There is one powerful argument that the Vatican could have made, but as far as I know has not. The fact is that Iraq is one of the few countries in the Islamic world where the Catholic Church is not oppressed (as it is in Saudi Arabia and Pakistan, for example). Religious freedom, one of the founding principles of the U.S., is respected in Saddam's Iraq. His foreign minister is a Christian, and Saddam himself tolerates unconcealed Christian worship in Iraq. There are about 175,000 Catholics in Baghdad. Admittedly they are leaving in droves. At the time of the Gulf War, they were counted at more than 500,000.

If the Pope were to say that an attack by Western countries on Iraq would not auger well for Christians in that country, everyone would (at the least) appreciate the good sense of his position. But here, as so often in his papacy, the pope seems to subordinate the welfare the Church he presides over to the promotion of a woolly theistic humanism. It is the whole world that he is concerned with, not these merely parochial concerns. All too often, he sounds as though he would rather be, instead of Pope, a one-man United Nations, filled with caring for the material welfare of all the people in this world. Dare I suggest that he does not have his priorities straight? It is our spiritual welfare that he should be concerned about.

There is a final point, and an important one. We are not, as Catholics in good standing, obliged to accept the political judgments of the pope. This has recently been emphasized by a doctrinal note, "On Some Questions Regarding the Participation of Catholics in Political Life," which reaffirms "the legitimate freedom of Catholic citizens to choose among the various political opinions that are compatible with faith and the natural moral law, and to select, according to their own criteria, what best corresponds to the needs of the common good."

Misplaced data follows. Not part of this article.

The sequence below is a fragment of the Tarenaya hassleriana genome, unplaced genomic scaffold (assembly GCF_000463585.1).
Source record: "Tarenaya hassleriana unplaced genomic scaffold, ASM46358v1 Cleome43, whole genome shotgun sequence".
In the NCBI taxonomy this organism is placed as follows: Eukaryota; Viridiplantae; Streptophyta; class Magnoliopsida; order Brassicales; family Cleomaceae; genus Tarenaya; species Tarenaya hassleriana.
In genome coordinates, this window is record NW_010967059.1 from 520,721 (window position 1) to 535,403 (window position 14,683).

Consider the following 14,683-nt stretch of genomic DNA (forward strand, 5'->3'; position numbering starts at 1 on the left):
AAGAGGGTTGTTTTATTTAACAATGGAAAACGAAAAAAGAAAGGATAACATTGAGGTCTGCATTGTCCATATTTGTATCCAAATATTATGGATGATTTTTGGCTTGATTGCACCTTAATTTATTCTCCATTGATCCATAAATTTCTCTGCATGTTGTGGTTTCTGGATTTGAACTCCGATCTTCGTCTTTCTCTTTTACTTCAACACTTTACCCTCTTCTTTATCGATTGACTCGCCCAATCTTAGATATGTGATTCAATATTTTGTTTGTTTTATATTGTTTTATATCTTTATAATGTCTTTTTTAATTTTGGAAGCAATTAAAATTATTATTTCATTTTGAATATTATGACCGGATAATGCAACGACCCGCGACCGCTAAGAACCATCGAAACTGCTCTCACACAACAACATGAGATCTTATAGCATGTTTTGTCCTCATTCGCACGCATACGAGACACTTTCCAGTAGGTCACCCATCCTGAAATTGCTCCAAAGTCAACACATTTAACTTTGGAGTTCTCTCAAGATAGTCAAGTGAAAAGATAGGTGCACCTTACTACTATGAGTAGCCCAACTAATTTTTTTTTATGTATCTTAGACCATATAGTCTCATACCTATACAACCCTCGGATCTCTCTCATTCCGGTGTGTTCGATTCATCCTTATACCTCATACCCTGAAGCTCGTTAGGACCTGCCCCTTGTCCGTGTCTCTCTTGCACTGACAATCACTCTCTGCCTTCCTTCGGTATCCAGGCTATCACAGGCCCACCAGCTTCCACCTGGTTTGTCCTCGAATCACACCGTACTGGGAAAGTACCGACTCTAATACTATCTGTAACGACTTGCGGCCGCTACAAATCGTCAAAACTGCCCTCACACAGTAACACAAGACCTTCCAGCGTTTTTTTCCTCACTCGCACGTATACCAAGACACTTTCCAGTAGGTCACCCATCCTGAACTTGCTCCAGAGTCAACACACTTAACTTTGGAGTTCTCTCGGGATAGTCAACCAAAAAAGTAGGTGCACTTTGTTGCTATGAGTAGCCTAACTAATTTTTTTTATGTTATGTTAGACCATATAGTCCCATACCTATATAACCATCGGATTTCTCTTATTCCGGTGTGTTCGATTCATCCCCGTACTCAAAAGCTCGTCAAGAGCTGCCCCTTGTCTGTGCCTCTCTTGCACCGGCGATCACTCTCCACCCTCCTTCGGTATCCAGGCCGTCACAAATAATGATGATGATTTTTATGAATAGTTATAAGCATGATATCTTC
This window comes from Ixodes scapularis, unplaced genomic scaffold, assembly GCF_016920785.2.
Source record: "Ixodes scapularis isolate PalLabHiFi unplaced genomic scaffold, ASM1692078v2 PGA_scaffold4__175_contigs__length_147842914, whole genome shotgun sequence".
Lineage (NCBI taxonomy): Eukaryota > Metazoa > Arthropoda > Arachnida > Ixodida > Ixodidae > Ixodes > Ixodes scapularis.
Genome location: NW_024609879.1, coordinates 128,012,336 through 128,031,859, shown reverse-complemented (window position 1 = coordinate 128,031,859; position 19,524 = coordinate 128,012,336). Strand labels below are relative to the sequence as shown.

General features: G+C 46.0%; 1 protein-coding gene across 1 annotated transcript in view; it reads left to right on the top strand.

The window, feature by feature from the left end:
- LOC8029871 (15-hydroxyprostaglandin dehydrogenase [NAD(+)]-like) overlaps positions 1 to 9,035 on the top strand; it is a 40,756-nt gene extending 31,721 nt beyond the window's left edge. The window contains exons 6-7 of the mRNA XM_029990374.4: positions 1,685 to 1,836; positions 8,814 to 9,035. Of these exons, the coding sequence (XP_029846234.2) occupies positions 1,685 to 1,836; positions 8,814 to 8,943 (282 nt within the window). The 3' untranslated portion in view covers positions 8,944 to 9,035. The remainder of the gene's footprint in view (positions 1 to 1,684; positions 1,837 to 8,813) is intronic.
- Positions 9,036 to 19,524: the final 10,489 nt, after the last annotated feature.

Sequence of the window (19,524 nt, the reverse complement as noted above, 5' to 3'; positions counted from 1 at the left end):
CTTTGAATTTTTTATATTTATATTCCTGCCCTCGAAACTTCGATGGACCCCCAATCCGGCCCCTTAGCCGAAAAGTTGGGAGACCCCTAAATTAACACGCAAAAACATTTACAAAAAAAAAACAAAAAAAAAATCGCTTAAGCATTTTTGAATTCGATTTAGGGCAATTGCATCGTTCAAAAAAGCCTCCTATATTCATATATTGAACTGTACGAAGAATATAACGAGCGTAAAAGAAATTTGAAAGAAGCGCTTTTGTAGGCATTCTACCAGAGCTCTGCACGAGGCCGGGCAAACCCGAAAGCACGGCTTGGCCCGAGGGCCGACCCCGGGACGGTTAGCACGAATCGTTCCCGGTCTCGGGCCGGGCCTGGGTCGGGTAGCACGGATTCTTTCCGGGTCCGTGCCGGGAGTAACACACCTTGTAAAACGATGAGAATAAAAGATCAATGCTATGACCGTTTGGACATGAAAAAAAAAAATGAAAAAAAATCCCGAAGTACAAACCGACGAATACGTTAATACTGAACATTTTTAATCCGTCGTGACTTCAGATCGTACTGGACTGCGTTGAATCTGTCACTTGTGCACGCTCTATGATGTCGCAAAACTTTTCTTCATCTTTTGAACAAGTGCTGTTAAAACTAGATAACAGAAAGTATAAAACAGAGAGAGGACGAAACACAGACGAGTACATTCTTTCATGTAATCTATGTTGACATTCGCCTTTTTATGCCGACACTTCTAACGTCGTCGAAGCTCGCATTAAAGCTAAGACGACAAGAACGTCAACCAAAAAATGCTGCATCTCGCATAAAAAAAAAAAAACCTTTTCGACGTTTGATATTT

A Catholic who disagrees with the pope on war with Iraq is not a Catholic who dissents from the teaching of the Church, in other words. Papal statements are not equally binding on Catholics. If the pope speaks ex cathedra on faith and morals, our assent is expected. But if he speaks on politics--as he so often does--we are under no obligation to accept his judgments. As Rod Dreher put it in the Wall Street Journal recently, "the 50 percent of America's Catholics who stand by their president, and not their pope, in this matter do not thereby diminish their standing as Catholics."

I said at the outset that I thought there really was no moral dilemma for the conservative Catholic. I believe that even though my support of Bush's position vis-a-vis Iraq is lukewarm to nonexistent. I presume, then, that a Catholic who wholeheartedly agrees with the president would also support the president rather than the pope, only more so. Ironically, it is those Catholics who most vehemently disagree with the pope on the Church's teachings-e.g. on abortion, birth control, and women priests-who are now his most ardent supporters on war and peace. This is just one more indication that the Pope's position on a possible war with Iraq is not so much a model of Catholic teaching as it is a manifestation of the longing for ecumenical unity that has been the enduring keynote of his papacy.